Powered by Blogger.

Maine Coastal Lighthouse Road Trip Itinerary Overview

I just got back from a truly amazing adventure through the coast of Maine where I spent 10 nights and 11 days exploring little towns on the water and getting my fill of lighthouses. Did you know that Maine has 65 lighthouses? I didn't, until I started to plan this trip. Some of them are accessible by land, and many of them are on smaller islands, and are only accessible by boat or ferry. But, there is absolutely no shortage of them to see, and plenty of beautiful, pine tree-lined coastline to take in during such a beautiful drive through the state. 




I was lucky enough to visit 10 lighthouses, and also see a couple from the water, during my trip. Planning out my itinerary was a challenge and it took me a lot of time to figure out the best route so that I covered a lot of ground while also dividing up my driving time each day so I didn't feel like I was spending too much time in the car. So, I thought I would do a little overview post of my itinerary in hopes that it will help someone out there retrace my steps for the perfect coastal Maine lighthouse road trip.

MY GOALS FOR THIS TRIP

This road trip was not the most relaxing, and I planned it that way on purpose because I wanted to see as much as I could, and leave knowing I crossed a lot of things off my list. That said, I did leave a few days where I had some down time without any real agenda. My motivation for this adventure was really to see all the beautiful lighthouses, so that was what guided my final plans in the end.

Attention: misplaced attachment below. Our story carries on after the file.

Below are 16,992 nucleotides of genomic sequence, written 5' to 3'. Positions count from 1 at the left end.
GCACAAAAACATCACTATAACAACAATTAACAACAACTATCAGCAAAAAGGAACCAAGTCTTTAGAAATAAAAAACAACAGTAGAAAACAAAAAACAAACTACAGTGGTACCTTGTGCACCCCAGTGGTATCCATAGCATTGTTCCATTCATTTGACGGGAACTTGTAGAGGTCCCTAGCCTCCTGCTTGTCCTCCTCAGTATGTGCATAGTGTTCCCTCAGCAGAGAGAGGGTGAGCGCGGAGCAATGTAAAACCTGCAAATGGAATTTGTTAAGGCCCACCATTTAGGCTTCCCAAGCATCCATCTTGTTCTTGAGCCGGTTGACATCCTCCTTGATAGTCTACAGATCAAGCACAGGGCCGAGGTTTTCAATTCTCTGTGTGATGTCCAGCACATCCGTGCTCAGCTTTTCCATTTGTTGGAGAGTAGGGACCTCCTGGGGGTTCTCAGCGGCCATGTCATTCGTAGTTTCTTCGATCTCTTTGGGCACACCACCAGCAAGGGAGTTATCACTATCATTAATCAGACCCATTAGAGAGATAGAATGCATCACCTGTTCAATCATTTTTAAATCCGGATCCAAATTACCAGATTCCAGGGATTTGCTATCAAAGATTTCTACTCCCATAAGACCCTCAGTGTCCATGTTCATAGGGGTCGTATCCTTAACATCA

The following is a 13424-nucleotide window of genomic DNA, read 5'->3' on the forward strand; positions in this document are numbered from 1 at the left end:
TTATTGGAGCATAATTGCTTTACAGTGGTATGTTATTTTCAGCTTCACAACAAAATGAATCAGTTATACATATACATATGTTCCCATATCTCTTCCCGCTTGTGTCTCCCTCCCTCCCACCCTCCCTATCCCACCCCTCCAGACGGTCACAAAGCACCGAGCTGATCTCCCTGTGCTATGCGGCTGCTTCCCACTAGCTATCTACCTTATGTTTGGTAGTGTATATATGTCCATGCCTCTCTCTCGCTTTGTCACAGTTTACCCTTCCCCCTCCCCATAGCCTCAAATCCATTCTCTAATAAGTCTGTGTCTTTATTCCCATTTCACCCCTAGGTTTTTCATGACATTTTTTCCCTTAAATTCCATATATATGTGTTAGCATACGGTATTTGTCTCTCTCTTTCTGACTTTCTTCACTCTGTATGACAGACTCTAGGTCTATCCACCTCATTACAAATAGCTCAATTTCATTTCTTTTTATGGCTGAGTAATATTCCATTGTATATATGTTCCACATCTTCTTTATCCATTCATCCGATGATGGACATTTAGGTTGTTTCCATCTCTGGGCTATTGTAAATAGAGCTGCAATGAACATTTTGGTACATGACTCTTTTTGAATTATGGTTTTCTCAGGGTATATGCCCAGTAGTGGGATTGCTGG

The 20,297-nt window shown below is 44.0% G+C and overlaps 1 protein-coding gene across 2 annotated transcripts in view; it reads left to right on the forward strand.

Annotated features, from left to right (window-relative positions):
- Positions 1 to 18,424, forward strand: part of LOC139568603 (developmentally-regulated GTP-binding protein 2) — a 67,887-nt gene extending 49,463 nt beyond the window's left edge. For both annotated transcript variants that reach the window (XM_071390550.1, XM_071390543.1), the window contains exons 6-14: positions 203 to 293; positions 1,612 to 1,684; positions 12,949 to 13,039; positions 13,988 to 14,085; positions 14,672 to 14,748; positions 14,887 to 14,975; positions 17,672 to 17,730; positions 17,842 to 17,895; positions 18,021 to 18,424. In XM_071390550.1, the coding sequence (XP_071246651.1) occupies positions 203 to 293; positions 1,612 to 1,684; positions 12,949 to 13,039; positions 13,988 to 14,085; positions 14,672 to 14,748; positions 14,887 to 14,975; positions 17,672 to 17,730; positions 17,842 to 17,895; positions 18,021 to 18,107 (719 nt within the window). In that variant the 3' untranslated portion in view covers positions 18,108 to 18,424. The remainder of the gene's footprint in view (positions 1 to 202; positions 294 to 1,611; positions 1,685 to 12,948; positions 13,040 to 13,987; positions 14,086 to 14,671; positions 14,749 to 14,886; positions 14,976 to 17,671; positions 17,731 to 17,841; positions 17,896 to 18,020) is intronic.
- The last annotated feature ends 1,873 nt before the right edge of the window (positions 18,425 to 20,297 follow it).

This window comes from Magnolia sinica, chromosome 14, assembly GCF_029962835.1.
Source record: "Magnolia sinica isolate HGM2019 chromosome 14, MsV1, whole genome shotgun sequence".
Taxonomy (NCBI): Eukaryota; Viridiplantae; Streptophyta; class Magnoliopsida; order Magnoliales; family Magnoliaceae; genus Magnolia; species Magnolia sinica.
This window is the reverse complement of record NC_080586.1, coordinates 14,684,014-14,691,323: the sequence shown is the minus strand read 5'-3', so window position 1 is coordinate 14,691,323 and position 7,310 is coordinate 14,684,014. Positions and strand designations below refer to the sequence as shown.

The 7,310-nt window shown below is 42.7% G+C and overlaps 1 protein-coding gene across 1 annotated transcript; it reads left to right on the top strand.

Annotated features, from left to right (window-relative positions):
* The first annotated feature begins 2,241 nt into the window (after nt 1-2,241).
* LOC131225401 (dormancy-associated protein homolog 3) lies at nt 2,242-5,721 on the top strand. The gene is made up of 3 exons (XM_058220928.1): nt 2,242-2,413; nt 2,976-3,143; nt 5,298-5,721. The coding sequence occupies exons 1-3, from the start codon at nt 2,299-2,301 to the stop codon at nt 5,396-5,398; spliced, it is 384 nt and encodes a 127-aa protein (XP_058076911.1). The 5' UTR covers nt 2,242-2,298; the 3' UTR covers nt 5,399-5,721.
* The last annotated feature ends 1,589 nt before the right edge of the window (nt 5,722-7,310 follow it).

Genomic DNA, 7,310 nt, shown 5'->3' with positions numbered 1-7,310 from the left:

It's important to note that this itinerary includes a lot of driving. I ended up enjoying it more than I thought I would because the drives were mostly beautiful, and meandered through small towns with lots of antique stores lining the road, restaurants and other fun things that grab your attention from the driver or passenger seat window. I rarely felt bored, so make a good play list and settle in for a long, but fun, drive. 


SEASON

I did this road trip in mid-May. I've actually always wanted to do this trip in either May or October because I love traveling to summer destinations in the off or shoulder seasons. I knew going into it that a lot of places would be closed, and weather may be iffy, so I packed an umbrella and rain coat, and prepared myself for having to eat at whatever place was open, and deal with any weather Mother Nature threw at me.